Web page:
Wellington nodded. "Replaced a shredded limb, repaired the body structure, put a lot of amor back on, replaced the cockpit – you'd be hard pressed to find those sort of repair parts anywhere, nowadays – and loaded a new command system. I… well…" The major hung his head a moment. "I ordered the new command system to be more restrictive than the old one. I didn't want it going berserk in the middle of its night. James – that was its pilot – always said that it was attached to him."
Liam nodded. Understandable enough, although he couldn't help but feel that the poor thing was probably underutilized if a lot of its wild functions were being supressed. He supposed that he would get the chance to find out, if he could get behind its controls. Still and all, he couldn't help but feel a little nervous staring up at the thing. Suppose it was still hurt from the loss of its pilot? Suppose that the supression of the command system had pent up its grief and rage for all that time?
"I can see that look in your eye." Wellington chuckled. "You want to take it out and see what makes it tick. Well, far be it from me to deny you the chance – you've got the permit, and the cash, and enough experience that you at least know how to do a cold shutdown and call for help. Besides, Jeremy's bored up in the control tower."
Unable to supress a grin, Liam nodded. "I'd love the chance, actually. Unless it ejects me and eats me, I expect I'd be more than happy to take her off your hands."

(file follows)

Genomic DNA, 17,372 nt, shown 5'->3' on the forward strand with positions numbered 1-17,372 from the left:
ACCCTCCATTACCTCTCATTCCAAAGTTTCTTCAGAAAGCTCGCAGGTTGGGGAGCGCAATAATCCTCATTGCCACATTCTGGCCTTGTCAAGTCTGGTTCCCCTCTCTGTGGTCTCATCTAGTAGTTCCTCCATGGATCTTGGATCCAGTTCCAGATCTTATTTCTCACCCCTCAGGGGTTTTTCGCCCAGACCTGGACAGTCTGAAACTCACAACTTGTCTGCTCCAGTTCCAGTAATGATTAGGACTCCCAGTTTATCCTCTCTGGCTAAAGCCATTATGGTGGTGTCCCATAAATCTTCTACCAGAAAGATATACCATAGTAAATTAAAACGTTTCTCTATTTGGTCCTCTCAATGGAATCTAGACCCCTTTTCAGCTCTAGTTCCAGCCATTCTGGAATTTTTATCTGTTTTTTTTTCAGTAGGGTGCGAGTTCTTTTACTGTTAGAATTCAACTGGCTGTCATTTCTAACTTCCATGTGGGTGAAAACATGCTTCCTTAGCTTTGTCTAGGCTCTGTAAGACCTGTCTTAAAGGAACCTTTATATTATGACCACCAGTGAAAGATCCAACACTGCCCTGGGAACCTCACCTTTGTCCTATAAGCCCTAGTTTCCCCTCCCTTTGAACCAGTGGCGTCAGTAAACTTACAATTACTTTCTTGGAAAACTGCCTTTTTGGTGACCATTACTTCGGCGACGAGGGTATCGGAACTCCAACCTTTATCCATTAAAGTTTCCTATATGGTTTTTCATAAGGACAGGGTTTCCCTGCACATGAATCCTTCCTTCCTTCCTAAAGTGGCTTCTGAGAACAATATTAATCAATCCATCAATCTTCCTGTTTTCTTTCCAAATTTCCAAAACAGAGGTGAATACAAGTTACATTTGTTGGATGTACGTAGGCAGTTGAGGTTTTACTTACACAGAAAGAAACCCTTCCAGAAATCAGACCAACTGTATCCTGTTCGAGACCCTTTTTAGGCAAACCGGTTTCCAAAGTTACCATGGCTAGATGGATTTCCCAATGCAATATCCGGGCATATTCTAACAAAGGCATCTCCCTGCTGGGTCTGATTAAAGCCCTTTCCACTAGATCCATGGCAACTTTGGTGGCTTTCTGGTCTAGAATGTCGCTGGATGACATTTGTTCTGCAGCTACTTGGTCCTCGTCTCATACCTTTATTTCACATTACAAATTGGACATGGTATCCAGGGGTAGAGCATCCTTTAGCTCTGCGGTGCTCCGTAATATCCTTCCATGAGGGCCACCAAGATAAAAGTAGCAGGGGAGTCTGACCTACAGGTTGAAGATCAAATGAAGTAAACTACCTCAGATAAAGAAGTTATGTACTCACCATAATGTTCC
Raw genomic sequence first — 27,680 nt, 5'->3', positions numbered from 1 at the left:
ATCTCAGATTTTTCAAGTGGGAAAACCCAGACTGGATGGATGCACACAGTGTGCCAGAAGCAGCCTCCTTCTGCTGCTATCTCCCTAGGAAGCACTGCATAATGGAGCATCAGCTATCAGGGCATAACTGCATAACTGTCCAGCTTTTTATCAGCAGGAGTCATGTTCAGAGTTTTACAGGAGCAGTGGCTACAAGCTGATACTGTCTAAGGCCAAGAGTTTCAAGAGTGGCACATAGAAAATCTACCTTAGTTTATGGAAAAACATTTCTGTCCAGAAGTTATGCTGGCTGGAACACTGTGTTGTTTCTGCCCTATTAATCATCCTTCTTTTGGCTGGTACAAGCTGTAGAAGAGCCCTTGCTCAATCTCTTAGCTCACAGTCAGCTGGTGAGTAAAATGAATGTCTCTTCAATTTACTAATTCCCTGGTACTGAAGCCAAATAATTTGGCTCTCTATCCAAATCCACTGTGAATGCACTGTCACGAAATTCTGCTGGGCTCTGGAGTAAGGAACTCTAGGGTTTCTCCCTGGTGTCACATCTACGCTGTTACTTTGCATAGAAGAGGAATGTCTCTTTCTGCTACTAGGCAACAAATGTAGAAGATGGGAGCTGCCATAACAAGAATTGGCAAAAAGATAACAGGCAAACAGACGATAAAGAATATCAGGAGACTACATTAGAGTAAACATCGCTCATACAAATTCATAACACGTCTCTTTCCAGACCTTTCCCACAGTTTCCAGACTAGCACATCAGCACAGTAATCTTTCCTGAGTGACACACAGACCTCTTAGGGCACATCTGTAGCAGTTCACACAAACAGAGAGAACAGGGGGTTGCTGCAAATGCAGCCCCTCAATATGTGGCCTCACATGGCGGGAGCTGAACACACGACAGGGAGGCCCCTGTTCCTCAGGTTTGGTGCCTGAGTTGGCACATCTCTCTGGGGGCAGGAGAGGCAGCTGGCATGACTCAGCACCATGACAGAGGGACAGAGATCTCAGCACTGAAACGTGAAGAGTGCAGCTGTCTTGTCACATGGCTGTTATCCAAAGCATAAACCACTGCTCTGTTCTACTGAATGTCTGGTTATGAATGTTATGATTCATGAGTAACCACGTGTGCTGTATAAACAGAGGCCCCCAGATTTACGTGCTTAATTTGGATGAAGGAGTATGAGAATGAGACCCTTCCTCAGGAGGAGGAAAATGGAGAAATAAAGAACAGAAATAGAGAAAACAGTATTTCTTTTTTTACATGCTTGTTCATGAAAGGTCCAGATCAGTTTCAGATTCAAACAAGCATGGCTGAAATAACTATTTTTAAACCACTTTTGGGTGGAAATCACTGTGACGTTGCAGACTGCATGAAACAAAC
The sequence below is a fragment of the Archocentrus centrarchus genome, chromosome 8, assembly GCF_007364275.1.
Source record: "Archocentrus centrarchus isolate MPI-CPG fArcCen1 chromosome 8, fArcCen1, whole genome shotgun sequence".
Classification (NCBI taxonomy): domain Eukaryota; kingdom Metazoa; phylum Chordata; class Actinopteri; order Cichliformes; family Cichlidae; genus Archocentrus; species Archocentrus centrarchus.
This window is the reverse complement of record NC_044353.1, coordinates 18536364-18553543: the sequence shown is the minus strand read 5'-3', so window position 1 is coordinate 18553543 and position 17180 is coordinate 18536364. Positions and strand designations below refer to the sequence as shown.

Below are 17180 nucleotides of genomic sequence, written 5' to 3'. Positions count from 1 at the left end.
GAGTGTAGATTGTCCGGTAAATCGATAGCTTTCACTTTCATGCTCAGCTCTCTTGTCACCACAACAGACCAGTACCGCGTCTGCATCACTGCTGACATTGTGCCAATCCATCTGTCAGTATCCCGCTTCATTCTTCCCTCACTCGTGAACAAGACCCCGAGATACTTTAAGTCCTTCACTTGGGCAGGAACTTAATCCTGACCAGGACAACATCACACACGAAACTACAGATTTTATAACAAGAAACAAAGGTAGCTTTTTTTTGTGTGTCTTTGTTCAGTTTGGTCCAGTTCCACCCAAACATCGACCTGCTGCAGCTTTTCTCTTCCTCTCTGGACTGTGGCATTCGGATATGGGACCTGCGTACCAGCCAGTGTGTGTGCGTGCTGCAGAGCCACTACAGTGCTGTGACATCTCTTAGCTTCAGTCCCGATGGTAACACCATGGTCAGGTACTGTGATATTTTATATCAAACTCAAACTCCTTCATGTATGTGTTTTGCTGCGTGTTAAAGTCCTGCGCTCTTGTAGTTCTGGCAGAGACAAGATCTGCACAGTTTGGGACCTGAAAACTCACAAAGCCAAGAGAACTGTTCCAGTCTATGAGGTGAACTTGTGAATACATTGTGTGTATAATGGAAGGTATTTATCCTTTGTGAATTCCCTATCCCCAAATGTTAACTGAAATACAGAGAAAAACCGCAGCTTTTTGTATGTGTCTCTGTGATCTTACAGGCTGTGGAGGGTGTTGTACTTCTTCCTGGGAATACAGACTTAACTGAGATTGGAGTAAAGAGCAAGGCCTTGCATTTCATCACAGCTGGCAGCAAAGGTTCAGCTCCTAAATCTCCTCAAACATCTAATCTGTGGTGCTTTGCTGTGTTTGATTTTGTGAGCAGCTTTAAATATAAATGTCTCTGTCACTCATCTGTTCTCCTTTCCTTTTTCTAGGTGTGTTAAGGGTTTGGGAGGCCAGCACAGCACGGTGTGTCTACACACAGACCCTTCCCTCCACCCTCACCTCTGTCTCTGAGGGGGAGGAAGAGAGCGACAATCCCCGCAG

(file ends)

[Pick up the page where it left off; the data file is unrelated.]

Wellington grimaced. "Better not joke about that. There's a damn good reason I insisted on all those liability release forms." He jerked his head back towards the double-doors to the office wing. "Ready room's back into the hallway, second door on your left. Once you're suited up, you should be ready. Just take it out, and take it easy until you're used to the control response."
Liam nodded eagerly and trotted back towards the double doors. For a moment he fancied he could feel the wolf's eyes on his back, but then dismissed it as nerves and excitement. Back in the cockpit of a proper Zoid after four years away… this was going to be fun, provided that he didn't spin out and land the Wolf on its butt. Or do so multiple times. Nehh, wouldn't happen. He wouldn't give Wellington the satisfaction of laughing his ass off at a fool civilian.